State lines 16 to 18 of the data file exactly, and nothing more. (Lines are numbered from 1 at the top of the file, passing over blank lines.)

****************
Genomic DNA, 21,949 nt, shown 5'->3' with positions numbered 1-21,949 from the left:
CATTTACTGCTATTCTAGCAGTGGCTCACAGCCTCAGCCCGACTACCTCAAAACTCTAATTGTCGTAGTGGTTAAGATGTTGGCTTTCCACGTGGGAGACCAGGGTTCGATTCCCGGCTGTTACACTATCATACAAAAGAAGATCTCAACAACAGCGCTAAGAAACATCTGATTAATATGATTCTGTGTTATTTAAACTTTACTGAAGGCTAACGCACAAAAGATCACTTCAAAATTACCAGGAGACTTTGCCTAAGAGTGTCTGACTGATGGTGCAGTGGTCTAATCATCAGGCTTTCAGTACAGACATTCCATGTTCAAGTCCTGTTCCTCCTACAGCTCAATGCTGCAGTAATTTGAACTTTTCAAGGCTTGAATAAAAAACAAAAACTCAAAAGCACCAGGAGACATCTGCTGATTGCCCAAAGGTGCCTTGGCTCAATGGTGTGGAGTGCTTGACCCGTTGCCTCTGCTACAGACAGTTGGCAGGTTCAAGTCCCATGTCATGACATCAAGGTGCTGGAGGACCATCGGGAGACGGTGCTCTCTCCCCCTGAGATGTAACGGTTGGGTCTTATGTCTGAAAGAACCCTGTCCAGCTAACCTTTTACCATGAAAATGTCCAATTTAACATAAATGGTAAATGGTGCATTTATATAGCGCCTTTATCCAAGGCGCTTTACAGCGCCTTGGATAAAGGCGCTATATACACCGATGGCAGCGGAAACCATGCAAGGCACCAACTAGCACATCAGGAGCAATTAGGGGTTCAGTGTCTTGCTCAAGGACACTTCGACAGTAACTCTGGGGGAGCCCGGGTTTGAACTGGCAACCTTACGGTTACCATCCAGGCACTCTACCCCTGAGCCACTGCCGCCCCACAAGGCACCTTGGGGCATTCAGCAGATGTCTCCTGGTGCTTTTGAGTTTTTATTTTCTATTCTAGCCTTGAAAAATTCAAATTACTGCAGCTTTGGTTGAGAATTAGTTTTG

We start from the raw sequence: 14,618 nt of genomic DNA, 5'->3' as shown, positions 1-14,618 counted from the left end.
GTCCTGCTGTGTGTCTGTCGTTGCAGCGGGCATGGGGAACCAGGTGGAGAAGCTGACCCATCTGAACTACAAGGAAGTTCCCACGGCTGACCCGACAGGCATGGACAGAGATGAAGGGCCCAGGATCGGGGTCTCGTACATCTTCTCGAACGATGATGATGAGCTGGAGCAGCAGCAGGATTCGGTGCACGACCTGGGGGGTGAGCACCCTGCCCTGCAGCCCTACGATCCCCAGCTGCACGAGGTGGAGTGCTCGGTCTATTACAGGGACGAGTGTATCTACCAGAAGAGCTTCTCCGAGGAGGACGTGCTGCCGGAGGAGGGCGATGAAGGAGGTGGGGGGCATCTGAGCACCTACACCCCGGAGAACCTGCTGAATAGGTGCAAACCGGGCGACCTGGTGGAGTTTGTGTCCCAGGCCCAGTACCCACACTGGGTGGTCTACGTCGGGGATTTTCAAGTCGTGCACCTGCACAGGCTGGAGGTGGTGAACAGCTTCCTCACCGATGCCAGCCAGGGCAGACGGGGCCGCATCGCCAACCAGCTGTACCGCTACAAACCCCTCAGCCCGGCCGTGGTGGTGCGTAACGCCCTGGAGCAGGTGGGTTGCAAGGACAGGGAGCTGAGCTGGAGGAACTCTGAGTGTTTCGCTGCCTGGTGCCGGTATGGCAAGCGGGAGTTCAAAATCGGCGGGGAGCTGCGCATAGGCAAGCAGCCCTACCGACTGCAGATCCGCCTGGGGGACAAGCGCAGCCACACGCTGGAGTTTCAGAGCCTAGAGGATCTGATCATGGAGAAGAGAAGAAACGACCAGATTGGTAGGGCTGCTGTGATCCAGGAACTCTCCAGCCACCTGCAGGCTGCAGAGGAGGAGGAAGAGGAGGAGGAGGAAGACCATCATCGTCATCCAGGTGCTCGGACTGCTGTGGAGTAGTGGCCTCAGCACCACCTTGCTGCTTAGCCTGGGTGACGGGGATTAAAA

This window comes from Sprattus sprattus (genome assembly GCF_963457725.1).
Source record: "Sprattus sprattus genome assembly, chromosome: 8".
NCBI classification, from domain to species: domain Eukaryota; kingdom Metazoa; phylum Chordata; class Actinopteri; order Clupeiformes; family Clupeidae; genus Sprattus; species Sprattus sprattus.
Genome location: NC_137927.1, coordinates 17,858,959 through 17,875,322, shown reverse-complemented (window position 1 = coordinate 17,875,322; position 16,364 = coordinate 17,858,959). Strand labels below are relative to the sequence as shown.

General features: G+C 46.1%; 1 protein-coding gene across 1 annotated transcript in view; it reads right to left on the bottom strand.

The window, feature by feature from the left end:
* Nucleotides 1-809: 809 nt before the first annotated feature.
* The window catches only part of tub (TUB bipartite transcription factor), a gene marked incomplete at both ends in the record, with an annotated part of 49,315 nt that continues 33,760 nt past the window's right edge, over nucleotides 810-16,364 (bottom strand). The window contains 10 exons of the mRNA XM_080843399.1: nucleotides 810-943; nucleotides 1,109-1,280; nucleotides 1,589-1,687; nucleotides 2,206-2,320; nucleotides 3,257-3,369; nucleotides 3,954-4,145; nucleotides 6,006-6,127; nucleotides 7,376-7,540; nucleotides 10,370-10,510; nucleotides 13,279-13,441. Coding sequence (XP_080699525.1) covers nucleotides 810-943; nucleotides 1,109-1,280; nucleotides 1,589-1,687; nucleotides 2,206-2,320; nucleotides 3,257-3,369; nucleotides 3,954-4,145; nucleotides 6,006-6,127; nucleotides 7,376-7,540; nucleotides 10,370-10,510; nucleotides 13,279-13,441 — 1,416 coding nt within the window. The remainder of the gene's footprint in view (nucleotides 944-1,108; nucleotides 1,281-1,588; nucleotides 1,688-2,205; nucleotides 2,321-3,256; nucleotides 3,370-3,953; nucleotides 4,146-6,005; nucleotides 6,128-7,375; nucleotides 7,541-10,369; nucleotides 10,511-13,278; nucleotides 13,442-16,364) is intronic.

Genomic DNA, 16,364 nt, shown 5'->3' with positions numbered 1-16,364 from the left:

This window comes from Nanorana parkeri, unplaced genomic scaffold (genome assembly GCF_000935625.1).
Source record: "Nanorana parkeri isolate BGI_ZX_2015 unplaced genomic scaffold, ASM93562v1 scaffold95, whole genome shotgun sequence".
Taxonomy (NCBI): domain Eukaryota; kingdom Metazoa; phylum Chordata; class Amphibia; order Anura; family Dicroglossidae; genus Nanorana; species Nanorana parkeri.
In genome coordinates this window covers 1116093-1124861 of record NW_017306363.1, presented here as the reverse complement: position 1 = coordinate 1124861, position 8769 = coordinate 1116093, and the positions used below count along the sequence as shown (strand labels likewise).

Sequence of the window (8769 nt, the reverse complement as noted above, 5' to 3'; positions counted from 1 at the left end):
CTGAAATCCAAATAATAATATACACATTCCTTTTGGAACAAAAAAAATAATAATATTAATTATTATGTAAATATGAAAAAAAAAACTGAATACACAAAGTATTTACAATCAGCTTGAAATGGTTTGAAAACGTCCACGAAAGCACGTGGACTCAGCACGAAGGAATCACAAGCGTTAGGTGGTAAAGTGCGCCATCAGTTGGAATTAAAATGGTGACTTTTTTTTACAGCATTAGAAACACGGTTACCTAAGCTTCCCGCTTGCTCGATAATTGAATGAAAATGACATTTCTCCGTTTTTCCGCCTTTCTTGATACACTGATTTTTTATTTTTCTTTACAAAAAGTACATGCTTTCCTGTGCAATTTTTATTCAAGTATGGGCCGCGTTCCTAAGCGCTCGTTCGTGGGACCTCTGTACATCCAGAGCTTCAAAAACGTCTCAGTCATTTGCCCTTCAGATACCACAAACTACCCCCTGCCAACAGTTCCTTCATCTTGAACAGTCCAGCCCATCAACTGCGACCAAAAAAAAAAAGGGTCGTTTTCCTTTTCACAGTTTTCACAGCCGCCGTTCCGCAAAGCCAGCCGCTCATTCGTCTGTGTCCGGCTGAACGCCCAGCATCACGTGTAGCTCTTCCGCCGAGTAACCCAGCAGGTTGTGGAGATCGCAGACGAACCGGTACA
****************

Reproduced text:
Taxonomy (NCBI): domain Eukaryota; kingdom Metazoa; phylum Chordata; class Amphibia; order Anura; family Dicroglossidae; genus Nanorana; species Nanorana parkeri.
In genome coordinates this window covers 1116093-1124861 of record NW_017306363.1, presented here as the reverse complement: position 1 = coordinate 1124861, position 8769 = coordinate 1116093, and the positions used below count along the sequence as shown (strand labels likewise).

Sequence of the window (8769 nt, the reverse complement as noted above, 5' to 3'; positions counted from 1 at the left end):